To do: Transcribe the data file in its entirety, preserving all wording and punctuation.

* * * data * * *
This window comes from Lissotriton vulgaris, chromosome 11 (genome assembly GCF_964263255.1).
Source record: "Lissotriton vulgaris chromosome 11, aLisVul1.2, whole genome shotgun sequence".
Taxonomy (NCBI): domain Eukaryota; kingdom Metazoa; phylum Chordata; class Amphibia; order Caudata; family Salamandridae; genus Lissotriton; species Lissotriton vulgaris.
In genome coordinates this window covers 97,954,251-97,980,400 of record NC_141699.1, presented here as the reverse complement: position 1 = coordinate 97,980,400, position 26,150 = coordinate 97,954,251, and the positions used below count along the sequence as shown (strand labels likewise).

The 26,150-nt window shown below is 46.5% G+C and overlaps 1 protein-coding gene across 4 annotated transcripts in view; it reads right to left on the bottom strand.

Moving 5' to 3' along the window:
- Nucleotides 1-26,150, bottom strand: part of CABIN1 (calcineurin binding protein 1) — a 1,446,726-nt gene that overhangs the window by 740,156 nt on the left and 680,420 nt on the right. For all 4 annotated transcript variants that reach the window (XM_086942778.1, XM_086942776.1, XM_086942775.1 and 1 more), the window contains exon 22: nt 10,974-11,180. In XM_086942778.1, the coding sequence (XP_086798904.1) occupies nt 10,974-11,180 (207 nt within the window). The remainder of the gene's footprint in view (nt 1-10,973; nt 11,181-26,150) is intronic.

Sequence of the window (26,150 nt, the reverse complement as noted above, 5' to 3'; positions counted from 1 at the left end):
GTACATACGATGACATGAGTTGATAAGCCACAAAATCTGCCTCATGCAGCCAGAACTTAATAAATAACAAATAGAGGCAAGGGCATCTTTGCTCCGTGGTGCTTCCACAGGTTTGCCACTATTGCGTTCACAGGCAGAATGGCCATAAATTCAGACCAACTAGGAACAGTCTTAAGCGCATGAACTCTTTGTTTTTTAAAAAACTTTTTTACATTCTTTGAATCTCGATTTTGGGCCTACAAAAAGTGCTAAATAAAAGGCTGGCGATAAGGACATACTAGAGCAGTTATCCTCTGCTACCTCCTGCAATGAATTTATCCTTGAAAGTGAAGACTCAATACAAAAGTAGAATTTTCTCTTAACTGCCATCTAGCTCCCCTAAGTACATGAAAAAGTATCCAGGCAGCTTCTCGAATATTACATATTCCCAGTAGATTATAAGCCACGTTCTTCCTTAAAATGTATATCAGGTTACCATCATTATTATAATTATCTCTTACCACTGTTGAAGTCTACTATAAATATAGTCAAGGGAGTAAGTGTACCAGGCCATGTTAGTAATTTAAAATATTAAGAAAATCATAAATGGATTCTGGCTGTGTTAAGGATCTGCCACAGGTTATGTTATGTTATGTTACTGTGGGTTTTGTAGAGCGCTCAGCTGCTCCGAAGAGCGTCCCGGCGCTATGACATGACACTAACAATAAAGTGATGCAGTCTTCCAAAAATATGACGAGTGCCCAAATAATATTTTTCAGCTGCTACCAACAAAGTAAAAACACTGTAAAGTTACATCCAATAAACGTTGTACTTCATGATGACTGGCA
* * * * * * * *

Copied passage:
This window comes from Lissotriton vulgaris, chromosome 11 (genome assembly GCF_964263255.1).
Source record: "Lissotriton vulgaris chromosome 11, aLisVul1.2, whole genome shotgun sequence".
Taxonomy (NCBI): domain Eukaryota; kingdom Metazoa; phylum Chordata; class Amphibia; order Caudata; family Salamandridae; genus Lissotriton; species Lissotriton vulgaris.
In genome coordinates this window covers 97,954,251-97,980,400 of record NC_141699.1, presented here as the reverse complement: position 1 = coordinate 97,980,400, position 26,150 = coordinate 97,954,251, and the positions used below count along the sequence as shown (strand labels likewise).

The 26,150-nt window shown below is 46.5% G+C and overlaps 1 protein-coding gene across 4 annotated transcripts in view; it reads right to left on the bottom strand.

Moving 5' to 3' along the window:
- Nucleotides 1-26,150, bottom strand: part of CABIN1 (calcineurin binding protein 1) — a 1,446,726-nt gene that overhangs the window by 740,156 nt on the left and 680,420 nt on the right. For all 4 annotated transcript variants that reach the window (XM_086942778.1, XM_086942776.1, XM_086942775.1 and 1 more), the window contains exon 22: nt 10,974-11,180. In XM_086942778.1, the coding sequence (XP_086798904.1) occupies nt 10,974-11,180 (207 nt within the window). The remainder of the gene's footprint in view (nt 1-10,973; nt 11,181-26,150) is intronic.

Sequence of the window (26,150 nt, the reverse complement as noted above, 5' to 3'; positions counted from 1 at the left end):
GTACATACGATGACATGAGTTGATAAGCCACAAAATCTGCCTCATGCAGCCAGAACTTAATAAATAACAAATAGAGGCAAGGGCATCTTTGCTCCGTGGTGCTTCCACAGGTTTGCCACTATTGCGTTCACAGGCAGAATGGCCATAAATTCAGACCAACTAGGAACAGTCTTAAGCGCATGAACTCTTTGTTTTTTAAAAAACTTTTTTACATTCTTTGAATCTCGATTTTGGGCCTACAAAAAGTGCTAAATAAAAGGCTGGCGATAAGGACATACTAGAGCAGTTATCCTCTGCTACCTCCTGCAATGAATTTATCCTTGAAAGTGAAGACTCAATACAAAAGTAGAATTTTCTCTTAACTGCCATCTAGCTCCCCTAAGTACATGAAAAAGTATCCAGGCAGCTTCTCGAATATTACATATTCCCAGTAGATTATAAGCCACGTTCTTCCTTAAAATGTATATCAGGTTACCATCATTATTATAATTATCTCTTACCACTGTTGAAGTCTACTATAAATATAGTCAAGGGAGTAAGTGTACCAGGCCATGTTAGTAATTTAAAATATTAAGAAAATCATAAATGGATTCTGGCTGTGTTAAGGATCTGCCACAGGTTATGTTATGTTATGTTACTGTGGGTTTTGTAGAGCGCTCAGCTGCTCCGAAGAGCGTCCCGGCGCTATGACATGACACTAACAATAAAGTGATGCAGTCTTCCAAAAATATGACGAGTGCCCAAATAATATTTTTCAGCTGCTACCAACAAAGTAAAAACACTGTAAAGTTACATCCAATAAACGTTGTACTTCATGATGACTGGCA